Set off on a South Australian adventure. Before long, you’ll find yourself among some of the most sought-after wine and wildlife experiences in the country.
A jaw-dropping landscape more than 600 million years old, the Flinders Ranges offer a remarkable outback adventure. A five-hour drive from Adelaide will bring you to these weathered peaks and ancient gorges, where you can four-wheel drive among waterholes, eat local produce at an outback sheep station and sleep in style under the stars at Arkaba. Don’t miss your chance to fly over the region’s most impressive formation: Wilpena Pound. You’ll be awestruck by the circular, crater-like formation from your scenic flight, but you can also access Wilpena Pound on foot, through a gorge that’s 11 kilometres (seven miles) long and eight kilometres (five miles) wide.
If you’re after a one-of-a-kind outback experience, head to Coober Pedy. It just may be Australia’s most unusual town, with much of it built underground. You’ll find many attractions hidden under the hot surface of the South Australian desert, including local homes (some have even been used as movie sets), an opal mine and museum and a Serbian church. There’s plenty to discover above ground, too. Explore the vivid colours of Painted Desert with Arid Areas Tours, or take a swing at a golf club with no grass. Spend your nights in the underground Desert Caves Hotel to complete the experience.
South Australia is known for its rustic wine regions that produce world-class whites and reds. The Clare Valley, a two-hour drive north of Adelaide, is the perfect place for a weekend of wine. Stop by boutique wineries including Claymore and Mitchell Wines, as well as the long-established Annie’s Lane and Sevenhill, which is the region’s oldest winery, established by Jesuits in 1851. Beyond wine, you’ll find a burgeoning beer and cider scene; sit back and sip a local brew at the Clare Valley Brewing Co. Photographers will want to drive half an hour to the surreal salt-scape of Lake Bumbunga, which changes from pink to blue to white throughout the year.
From reflective salt beds to red rock gorges, the destinations around Adelaide are diverse. Lake Eyre might be the most memorable of them all. The lake, known as Kati-Thanda Lake Eyre, is a mind-blowingly vast, dry expanse of shimmering salt in the South Australian outback. On cloudless days, the reflections become so remarkable that it can be difficult to distinguish between land and sky. A scenic flight is one of the best ways to take in the natural wonder, which depart from both Adelaide and the outback towns of William Creek and Marree. These towns can be reached via a 15-hour road trip or regional flight to Coober Pedy.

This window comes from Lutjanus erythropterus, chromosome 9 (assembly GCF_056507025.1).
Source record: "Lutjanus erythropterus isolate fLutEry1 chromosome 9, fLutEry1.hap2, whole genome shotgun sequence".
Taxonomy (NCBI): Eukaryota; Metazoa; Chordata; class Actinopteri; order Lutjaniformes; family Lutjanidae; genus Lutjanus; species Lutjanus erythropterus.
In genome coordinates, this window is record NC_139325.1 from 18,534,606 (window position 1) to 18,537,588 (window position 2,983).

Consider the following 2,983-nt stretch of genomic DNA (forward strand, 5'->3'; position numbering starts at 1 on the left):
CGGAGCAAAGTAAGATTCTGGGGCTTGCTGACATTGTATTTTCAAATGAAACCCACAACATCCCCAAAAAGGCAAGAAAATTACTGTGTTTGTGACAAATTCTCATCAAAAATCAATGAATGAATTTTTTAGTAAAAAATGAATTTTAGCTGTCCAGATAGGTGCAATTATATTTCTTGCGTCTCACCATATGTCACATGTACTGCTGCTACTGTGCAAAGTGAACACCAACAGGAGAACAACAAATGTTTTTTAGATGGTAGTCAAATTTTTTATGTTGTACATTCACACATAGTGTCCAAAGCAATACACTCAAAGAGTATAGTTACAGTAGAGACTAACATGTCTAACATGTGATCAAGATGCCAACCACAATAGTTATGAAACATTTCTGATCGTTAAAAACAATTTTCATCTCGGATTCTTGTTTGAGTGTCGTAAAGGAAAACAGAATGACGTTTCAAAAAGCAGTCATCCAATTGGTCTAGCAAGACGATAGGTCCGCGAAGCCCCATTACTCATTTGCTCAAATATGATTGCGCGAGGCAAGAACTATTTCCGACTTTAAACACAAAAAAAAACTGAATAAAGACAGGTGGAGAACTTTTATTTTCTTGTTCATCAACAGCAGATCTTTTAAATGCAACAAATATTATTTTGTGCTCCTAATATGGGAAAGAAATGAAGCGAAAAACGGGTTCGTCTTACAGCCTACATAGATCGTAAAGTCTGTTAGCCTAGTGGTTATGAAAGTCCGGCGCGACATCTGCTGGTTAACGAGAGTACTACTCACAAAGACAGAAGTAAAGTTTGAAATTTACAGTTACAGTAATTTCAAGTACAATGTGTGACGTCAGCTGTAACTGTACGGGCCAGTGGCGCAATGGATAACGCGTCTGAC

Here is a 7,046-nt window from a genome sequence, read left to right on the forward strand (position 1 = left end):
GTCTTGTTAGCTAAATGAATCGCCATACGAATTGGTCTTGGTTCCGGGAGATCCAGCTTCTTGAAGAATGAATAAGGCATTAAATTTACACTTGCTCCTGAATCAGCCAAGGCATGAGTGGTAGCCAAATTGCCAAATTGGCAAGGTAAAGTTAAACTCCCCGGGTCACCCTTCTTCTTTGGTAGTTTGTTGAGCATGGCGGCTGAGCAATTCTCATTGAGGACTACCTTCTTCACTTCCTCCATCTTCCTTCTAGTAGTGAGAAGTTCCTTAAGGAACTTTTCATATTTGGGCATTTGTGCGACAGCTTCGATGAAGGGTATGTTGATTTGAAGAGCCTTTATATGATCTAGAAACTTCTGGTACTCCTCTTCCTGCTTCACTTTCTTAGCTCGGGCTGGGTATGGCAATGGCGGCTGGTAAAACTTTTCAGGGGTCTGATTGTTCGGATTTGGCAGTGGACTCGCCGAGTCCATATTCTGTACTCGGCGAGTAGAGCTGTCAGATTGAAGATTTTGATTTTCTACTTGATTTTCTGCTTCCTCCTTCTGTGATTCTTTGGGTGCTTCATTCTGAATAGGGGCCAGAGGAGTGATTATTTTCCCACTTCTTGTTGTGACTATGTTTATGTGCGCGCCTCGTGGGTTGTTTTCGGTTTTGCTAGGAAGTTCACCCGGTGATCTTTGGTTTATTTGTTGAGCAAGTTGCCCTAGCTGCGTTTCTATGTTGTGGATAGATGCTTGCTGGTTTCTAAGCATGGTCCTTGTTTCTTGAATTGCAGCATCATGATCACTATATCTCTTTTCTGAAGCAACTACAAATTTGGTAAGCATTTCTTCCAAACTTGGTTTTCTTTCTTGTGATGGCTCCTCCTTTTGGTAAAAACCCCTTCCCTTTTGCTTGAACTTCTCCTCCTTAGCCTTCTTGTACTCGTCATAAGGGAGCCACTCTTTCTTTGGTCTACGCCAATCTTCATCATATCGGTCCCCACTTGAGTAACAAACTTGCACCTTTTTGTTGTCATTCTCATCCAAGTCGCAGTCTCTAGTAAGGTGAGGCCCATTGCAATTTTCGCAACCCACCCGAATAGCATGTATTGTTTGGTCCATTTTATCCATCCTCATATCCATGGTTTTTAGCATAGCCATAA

Kangaroo Island is one of Australia’s premier wildlife destinations. A 1.5-hour drive and 45-minute ferry will drop you onto this natural island zoo, where you can walk among rare sea lions at Seal Bay, spot koalas and kangaroos on a wildlife tour and visit a hands-on wildlife park. Beyond native wildlife, you’ll find sensational culinary experiences. Visit the Oyster Farm Shop and Marron Cafe for a taste of the island’s freshest seafood. Outdoor enthusiasts should explore Flinders Chase National Park, which is home to winding walking tracks and the famous Remarkable Rocks, a formation of strangely-shaped granite boulders covered in orange lichen. Stay in luxury at Southern Ocean Lodge.
Coonawarra and Mt Gambier
Extinct volcanoes, crater lakes and cabernet sauvignon all come together just four hours from Adelaide. The countryside of Coonawarra is sprinkled with leafy vineyards and over 20 cellar doors. Don’t miss Wynns Coonawarra Estate, one of the area’s stand-out wine producers, before checking into the gorgeous glamping tents at Bellwether Wines. After a few days relaxing in the region, drive just one hour to Mount Gambier, which sits atop an extinct volcano and above vivid blue lakes. Take the 3.6-kilometre (2.2-mile) circuit around Blue Lake, which turns cobalt blue from December to March, and then explore the unusual Umpherston Sinkhole. The crater used to be a limestone cave, and is now a stunning sunken garden. Situated on the South Australia and Victoria border, Mount Gambier is also the perfect stop on a road trip from Melbourne.
At first sight, the Nullarbor - the expansive plain that extends across the southern edge of Australia - may seem empty, but look a little closer and you’ll find stark sea cliffs, migrating whales and a town lost under windswept sand. Give yourself at least four days to cross the Nullarbor, gazing out at the dramatic vertical cliffs on the coast. Stop at the whale watching platform at Head of Bight between May and October to peer out at southern right whales and their calves, or take a boat tour from Fowlers Bay to get closer to the action. You’ll also find the jaw-dropping Bunda Cliffs here. Continue across the border to Western Australia to see the shifting sand dunes in Eucla, which have almost entirely covered the historic Eucla Telegraph Station.
The Eyre Peninsula, about a seven-hour drive from Adelaide, is equal parts mouth-watering seafood, stunning natural scenery and thrilling marine adventure. Throughout the peninsula lives incredible sealife; you can swim with cuttlefish, dive into the water with dolphins and sea lions and even cage dive with great white sharks. After your adrenaline-pumping adventure, slow down along the Seafood Frontier Touring Route, where you’ll taste, touch and cook everything from oysters to abalone. Don’t rush your road trip to the Eyre Peninsula; give yourself a few days to enjoy the quality food and rugged surrounds along the way.